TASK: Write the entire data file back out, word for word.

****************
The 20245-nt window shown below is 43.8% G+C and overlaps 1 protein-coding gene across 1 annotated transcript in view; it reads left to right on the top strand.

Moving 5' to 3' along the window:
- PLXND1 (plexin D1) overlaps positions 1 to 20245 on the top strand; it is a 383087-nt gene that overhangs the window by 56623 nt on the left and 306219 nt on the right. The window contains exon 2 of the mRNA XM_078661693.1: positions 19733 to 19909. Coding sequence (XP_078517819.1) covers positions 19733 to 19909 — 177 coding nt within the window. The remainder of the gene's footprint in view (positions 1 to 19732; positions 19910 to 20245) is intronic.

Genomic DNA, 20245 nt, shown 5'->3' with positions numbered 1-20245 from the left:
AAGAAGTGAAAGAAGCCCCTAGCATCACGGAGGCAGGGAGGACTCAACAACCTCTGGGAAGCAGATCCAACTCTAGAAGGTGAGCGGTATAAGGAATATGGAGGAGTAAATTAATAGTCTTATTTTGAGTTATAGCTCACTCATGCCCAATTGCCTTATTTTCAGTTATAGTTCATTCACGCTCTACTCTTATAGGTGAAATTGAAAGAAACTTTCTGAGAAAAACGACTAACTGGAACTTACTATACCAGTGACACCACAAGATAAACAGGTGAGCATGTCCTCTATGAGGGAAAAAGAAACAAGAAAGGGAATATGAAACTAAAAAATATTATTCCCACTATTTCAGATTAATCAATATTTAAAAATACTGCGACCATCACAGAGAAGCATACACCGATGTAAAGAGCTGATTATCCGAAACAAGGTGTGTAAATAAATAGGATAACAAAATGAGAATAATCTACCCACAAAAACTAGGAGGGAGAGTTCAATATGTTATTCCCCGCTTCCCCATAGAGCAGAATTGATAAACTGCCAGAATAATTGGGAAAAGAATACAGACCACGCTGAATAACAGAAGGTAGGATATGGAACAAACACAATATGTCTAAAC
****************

The 20245-nt window shown below is 43.8% G+C and overlaps 1 protein-coding gene across 1 annotated transcript in view; it reads left to right on the top strand.

Moving 5' to 3' along the window:
- PLXND1 (plexin D1) overlaps positions 1 to 20245 on the top strand; it is a 383087-nt gene that overhangs the window by 56623 nt on the left and 306219 nt on the right. The window contains exon 2 of the mRNA XM_078661693.1: positions 19733 to 19909. Coding sequence (XP_078517819.1) covers positions 19733 to 19909 — 177 coding nt within the window. The remainder of the gene's footprint in view (positions 1 to 19732; positions 19910 to 20245) is intronic.

Genomic DNA, 20245 nt, shown 5'->3' with positions numbered 1-20245 from the left:
AAGAAGTGAAAGAAGCCCCTAGCATCACGGAGGCAGGGAGGACTCAACAACCTCTGGGAAGCAGATCCAACTCTAGAAGGTGAGCGGTATAAGGAATATGGAGGAGTAAATTAATAGTCTTATTTTGAGTTATAGCTCACTCATGCCCAATTGCCTTATTTTCAGTTATAGTTCATTCACGCTCTACTCTTATAGGTGAAATTGAAAGAAACTTTCTGAGAAAAACGACTAACTGGAACTTACTATACCAGTGACACCACAAGATAAACAGGTGAGCATGTCCTCTATGAGGGAAAAAGAAACAAGAAAGGGAATATGAAACTAAAAAATATTATTCCCACTATTTCAGATTAATCAATATTTAAAAATACTGCGACCATCACAGAGAAGCATACACCGATGTAAAGAGCTGATTATCCGAAACAAGGTGTGTAAATAAATAGGATAACAAAATGAGAATAATCTACCCACAAAAACTAGGAGGGAGAGTTCAATATGTTATTCCCCGCTTCCCCATAGAGCAGAATTGATAAACTGCCAGAATAATTGGGAAAAGAATACAGACCACGCTGAATAACAGAAGGTAGGATATGGAACAAACACAATATGTCTAAAC